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Qins from Qin and Han to the Wei and Jin Periods
The text here is from an article that included the illustrations at right:1
Above: Gu Kaizhi (Wei Jin)2 Below: Tang3
The guqin we are used to seeing today, with its sound box running the length of the body,4 plus its two feet, seven strings and 13 hui markers, probably had its shape and construction method fixed during the Qin Han to Wei Jin and the Northern and Southern Dynasties Period.
The qins held by the qin-playing Eastern Han Dynasty figurines, unearthed at Mianyang in Sichuan,5 supplement the old qins of the former Qin dynasty unearthed earlier, and fill in an imporant gap to the modern seven strings qin with its sound box. They have long rectangular box-shaped qins, having on the one hand a wide upper end (plucked end) and narrow lower end, and on the other hand a rounded (arched) shape for the interior (as reflected by the outer appearance?).
The Eastern Han dynasty's Gu Kaizhi (ca. 346-407 CE),6 supplement in his sketch entitled "Illustration of Qin Making" (shown at right), has two kinds of guqin. Both have a sound box running the length of the body; and although the qin body reveals such distinctive parts as forehead, neck and shoulder, yet in their construction methods the two types of guqins in the sketches are very similar to those showing qin playing figurines from the Song and Han. (The meaning of this is unclear to me: I do not notice two styles of qin in the sketch, only insides and outsides in various stages of construction.) This type of qin body is also seen in the Northern Dynasty painted brick figurines called the "Illustration of the Four Hoaryheads of Shang Mountain" found in (a tomb in today's) Deng County of Henan Province.7 These clearly state that the shape of this guqin first seen during the Eastern Han was preserved through the Eastern Jin and Northern and Southern Dynasties periods. And the Tang dynasty engraved murals in the tomb of Li Shou in Sanyuan, Shaanxi (lower figures at right),8 show images of entertainers, with one embracing a qin and another playing one. The style of these qins is basically the same as those in the "Illustration of Qin Making".
In Nanjing at large tombs in Xishanqiao and such places the qins in the Southern Qi and Liang period brick reliefs of the "Seven Sages of the Bamboo Grove with Rong Qiqi" all have the special characteristic of the full sound boxes and also reveal a newly developed style, that is, the sound box from the Eastern Jin with the long curved inner shape developed into a style having a squared head, wide shoulders and receiving a tail. This type of sound box could have further improved the sound of the qin.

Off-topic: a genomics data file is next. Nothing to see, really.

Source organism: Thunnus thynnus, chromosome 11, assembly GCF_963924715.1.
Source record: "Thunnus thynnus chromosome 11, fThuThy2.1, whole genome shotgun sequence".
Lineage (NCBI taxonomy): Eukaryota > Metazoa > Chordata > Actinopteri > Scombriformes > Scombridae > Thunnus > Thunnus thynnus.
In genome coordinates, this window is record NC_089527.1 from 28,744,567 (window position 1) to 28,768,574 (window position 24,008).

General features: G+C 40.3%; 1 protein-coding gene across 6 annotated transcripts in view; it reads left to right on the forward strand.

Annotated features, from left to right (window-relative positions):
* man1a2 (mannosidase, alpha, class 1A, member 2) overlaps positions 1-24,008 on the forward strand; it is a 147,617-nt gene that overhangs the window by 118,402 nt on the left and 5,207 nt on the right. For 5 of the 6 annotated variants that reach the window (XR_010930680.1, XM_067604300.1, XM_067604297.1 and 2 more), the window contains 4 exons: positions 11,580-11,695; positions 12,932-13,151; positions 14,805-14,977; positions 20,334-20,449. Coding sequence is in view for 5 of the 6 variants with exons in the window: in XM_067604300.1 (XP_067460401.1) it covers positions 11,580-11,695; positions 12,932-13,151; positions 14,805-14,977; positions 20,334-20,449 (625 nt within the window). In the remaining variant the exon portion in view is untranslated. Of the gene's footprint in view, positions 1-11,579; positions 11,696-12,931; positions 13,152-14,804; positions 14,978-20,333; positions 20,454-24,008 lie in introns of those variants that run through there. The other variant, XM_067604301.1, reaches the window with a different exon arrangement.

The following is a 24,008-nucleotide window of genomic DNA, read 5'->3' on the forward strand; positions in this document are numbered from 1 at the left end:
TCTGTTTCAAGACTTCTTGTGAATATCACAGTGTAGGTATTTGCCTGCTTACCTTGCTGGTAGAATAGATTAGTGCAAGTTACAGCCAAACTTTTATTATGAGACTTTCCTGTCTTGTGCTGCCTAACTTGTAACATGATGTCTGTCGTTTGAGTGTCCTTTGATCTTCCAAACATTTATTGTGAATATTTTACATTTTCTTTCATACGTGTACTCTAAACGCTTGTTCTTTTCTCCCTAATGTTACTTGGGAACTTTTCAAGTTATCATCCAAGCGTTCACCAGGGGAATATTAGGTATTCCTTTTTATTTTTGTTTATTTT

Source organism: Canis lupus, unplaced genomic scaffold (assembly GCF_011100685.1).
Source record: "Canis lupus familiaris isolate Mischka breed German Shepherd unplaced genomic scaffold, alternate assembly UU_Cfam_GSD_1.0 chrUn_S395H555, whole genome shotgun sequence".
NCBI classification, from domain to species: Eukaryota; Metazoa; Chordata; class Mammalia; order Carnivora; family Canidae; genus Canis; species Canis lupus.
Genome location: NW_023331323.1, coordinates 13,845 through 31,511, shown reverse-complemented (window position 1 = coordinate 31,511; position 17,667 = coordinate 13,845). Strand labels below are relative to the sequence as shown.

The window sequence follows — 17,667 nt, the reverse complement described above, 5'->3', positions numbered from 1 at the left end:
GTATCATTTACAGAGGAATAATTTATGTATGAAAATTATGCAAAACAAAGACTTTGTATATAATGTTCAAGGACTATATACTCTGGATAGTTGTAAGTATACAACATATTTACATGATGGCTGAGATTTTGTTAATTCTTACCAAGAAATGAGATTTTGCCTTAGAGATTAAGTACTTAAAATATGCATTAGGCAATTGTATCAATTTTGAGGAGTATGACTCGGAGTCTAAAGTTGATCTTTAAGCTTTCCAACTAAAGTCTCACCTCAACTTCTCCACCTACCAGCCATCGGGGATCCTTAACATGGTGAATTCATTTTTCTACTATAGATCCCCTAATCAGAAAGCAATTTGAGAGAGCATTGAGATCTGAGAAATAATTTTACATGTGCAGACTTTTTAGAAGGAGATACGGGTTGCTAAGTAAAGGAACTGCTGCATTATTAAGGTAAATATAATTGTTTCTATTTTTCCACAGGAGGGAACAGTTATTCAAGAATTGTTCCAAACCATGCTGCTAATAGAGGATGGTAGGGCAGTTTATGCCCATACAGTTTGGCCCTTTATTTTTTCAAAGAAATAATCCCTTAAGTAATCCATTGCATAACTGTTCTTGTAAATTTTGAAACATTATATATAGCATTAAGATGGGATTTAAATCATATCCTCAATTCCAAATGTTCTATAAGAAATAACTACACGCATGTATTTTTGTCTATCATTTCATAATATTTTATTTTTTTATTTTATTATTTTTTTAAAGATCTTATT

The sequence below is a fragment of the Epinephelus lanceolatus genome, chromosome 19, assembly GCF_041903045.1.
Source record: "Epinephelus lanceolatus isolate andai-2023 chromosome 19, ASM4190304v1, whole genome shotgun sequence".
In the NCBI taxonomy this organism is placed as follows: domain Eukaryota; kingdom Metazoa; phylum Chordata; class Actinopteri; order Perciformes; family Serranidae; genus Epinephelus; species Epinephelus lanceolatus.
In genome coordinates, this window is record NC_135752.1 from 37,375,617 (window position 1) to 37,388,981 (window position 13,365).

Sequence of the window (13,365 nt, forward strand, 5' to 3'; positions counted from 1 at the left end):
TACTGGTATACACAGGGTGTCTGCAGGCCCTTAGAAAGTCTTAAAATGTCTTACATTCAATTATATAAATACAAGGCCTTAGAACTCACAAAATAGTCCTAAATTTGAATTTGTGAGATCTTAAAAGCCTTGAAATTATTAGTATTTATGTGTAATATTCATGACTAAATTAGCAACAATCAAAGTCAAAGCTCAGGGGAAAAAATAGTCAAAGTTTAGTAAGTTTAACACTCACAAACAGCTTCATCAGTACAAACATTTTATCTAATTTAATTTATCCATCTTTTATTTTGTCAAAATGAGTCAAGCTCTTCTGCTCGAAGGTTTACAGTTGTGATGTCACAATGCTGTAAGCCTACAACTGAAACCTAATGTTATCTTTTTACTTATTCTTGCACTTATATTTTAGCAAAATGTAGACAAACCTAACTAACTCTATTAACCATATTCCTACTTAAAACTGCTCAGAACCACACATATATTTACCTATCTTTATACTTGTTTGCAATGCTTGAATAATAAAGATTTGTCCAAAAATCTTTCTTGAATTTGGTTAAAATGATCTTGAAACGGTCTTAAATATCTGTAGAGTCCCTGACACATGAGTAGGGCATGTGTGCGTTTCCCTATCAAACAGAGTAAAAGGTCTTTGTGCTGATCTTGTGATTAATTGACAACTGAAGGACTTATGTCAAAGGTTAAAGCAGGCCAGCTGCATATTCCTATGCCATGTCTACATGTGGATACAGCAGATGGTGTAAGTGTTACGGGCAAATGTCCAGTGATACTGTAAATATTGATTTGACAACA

The appearance of qin hui (harmonic markers) began some time before the Western Han or somewhat later, specifically the middle of the second century BCE. The Western Han's Mei Cheng (d. ca. 140 BCE) noted rhapsody (fu) called Seven Methods" (further comment) already advocated using tong wood from Longmen for qin construction, using wild silkworms to make silk strings, and also using "earrings of (the widow with) nine orphaned sons" to make "di". From looking at the opinions in earlier and later essays, ear ornaments used to make di originally referred to the center of the target for an arrow and this is equivalent to the (purpose) of hui (which shows where to put the finger when playing a harmonic). There are more explicit references to hui in the Rhapsody on the Qin by Xi Kang (223-262), which includes the phrase, "hui are made from the jade of Mount Zhong" (line 96 of 358). However, this still does not specify their number.
The earliest illustration of a qin with hui were seen in the archaeological discovery of brick murals in tombs dating from the Southern Qi or Liang period. There, in "Seven Sages of the Bamboo Grove with Rong Qiqi", the qin played by Xi Kang and Rong Qiqi have on the qin surface clearly more than 10 hui. One can thus consider that the full sound box style qin fixed with 13 hui dates from the Eastern Jin or somewhat earlier, but not later than the beginning of the Southern Qi, i.e., the last decade of the 5 century CE.
Footnotes (Shorthand references are explained on a separate page)
Source of this page
Copied from http://big51.china.com.cn/chinese/zhuanti/282201.htm (Section 2)
Page title: 枯木龍吟——琴制與造琴 Kumu Longyin - qin structure and making qins. (枯木龍吟 Kumu Long Yin, literally "Dragon Intoning from Dry Wood", is more commonly translated simply as "Dragon's Moan"; "from dried wood" presumably means "from a qin, since the best qins were always made from dried wood.
The original text of Section 2, quoted here, is as follows:
This is followed by 三、隋唐時期 3. Sui and Tang periods (the lower images are Tang, but they are discussed in the present section).
The following image shows the full panel original attributed to 顧愷之 Gu Kaizhi (346－407), entitled 斲琴圖 Illustraiton of Qin Making
Lower illustrations (tomb of 李壽 Li Shou 577-630)
Left: original image
Center: #7 from the following set of tracings of same (12 standing female musicians)
i.e., zither-style; the pre-Han instruments unearthed in the Chu region were not true zithers, hence perhaps they were a dead-end and not true qin type instruments.
|5. Instruments depicted in Han figurenes 綿陽 Mianyang and other places in Sichuan||Image from Mianyang|
Further figurenes from Sichuan
The seven images below, taken from various websites, include some that were being offered for sale.
Gu Kaizhi (顧愷之 ca. 346 - 407;
Gu was from Wuxi in Jiangsu; best known as a painter, he was also a poet and calligrapher.
|7. Four Hoaryheads of Shangshan Images||Image from Deng County, Henan|
Tomb of Li Shou at Sanyuan, Shaanxi
陜西三原李壽墓. San Yuan is about 50 km north of Xi'an
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